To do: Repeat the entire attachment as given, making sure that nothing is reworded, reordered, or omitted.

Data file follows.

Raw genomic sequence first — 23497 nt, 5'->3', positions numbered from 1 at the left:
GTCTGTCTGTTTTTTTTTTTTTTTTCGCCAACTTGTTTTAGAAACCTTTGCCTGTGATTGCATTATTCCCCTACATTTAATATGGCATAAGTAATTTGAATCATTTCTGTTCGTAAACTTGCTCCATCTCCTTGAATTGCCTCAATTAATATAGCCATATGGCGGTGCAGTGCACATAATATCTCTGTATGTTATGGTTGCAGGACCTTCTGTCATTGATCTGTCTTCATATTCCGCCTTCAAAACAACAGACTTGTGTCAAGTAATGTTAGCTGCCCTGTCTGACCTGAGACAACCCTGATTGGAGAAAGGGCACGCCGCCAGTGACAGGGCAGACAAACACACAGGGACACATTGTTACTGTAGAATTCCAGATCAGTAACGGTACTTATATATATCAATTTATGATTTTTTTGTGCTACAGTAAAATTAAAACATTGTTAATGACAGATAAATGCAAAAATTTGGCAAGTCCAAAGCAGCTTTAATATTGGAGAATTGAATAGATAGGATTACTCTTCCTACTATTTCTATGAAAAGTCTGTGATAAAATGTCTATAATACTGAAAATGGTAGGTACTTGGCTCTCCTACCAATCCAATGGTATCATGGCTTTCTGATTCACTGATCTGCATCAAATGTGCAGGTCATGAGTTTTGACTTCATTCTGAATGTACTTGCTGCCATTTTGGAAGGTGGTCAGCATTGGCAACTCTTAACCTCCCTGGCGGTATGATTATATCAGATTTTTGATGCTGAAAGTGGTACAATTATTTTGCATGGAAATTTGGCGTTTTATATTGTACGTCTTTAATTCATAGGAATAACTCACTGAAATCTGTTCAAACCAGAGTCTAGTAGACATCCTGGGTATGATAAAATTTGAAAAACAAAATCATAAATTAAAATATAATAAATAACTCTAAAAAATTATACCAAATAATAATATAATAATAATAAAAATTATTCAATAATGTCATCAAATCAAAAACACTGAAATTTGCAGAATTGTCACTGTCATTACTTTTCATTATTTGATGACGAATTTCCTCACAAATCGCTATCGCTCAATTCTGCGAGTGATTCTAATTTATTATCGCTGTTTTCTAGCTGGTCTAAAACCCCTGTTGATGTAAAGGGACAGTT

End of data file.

Raw genomic sequence first — 23497 nt, 5'->3', positions numbered from 1 at the left:
GTCTGTCTGTTTTTTTTTTTTTTTTCGCCAACTTGTTTTAGAAACCTTTGCCTGTGATTGCATTATTCCCCTACATTTAATATGGCATAAGTAATTTGAATCATTTCTGTTCGTAAACTTGCTCCATCTCCTTGAATTGCCTCAATTAATATAGCCATATGGCGGTGCAGTGCACATAATATCTCTGTATGTTATGGTTGCAGGACCTTCTGTCATTGATCTGTCTTCATATTCCGCCTTCAAAACAACAGACTTGTGTCAAGTAATGTTAGCTGCCCTGTCTGACCTGAGACAACCCTGATTGGAGAAAGGGCACGCCGCCAGTGACAGGGCAGACAAACACACAGGGACACATTGTTACTGTAGAATTCCAGATCAGTAACGGTACTTATATATATCAATTTATGATTTTTTTGTGCTACAGTAAAATTAAAACATTGTTAATGACAGATAAATGCAAAAATTTGGCAAGTCCAAAGCAGCTTTAATATTGGAGAATTGAATAGATAGGATTACTCTTCCTACTATTTCTATGAAAAGTCTGTGATAAAATGTCTATAATACTGAAAATGGTAGGTACTTGGCTCTCCTACCAATCCAATGGTATCATGGCTTTCTGATTCACTGATCTGCATCAAATGTGCAGGTCATGAGTTTTGACTTCATTCTGAATGTACTTGCTGCCATTTTGGAAGGTGGTCAGCATTGGCAACTCTTAACCTCCCTGGCGGTATGATTATATCAGATTTTTGATGCTGAAAGTGGTACAATTATTTTGCATGGAAATTTGGCGTTTTATATTGTACGTCTTTAATTCATAGGAATAACTCACTGAAATCTGTTCAAACCAGAGTCTAGTAGACATCCTGGGTATGATAAAATTTGAAAAACAAAATCATAAATTAAAATATAATAAATAACTCTAAAAAATTATACCAAATAATAATATAATAATAATAAAAATTATTCAATAATGTCATCAAATCAAAAACACTGAAATTTGCAGAATTGTCACTGTCATTACTTTTCATTATTTGATGACGAATTTCCTCACAAATCGCTATCGCTCAATTCTGCGAGTGATTCTAATTTATTATCGCTGTTTTCTAGCTGGTCTAAAACCCCTGTTGATGTAAAGGGACAGTT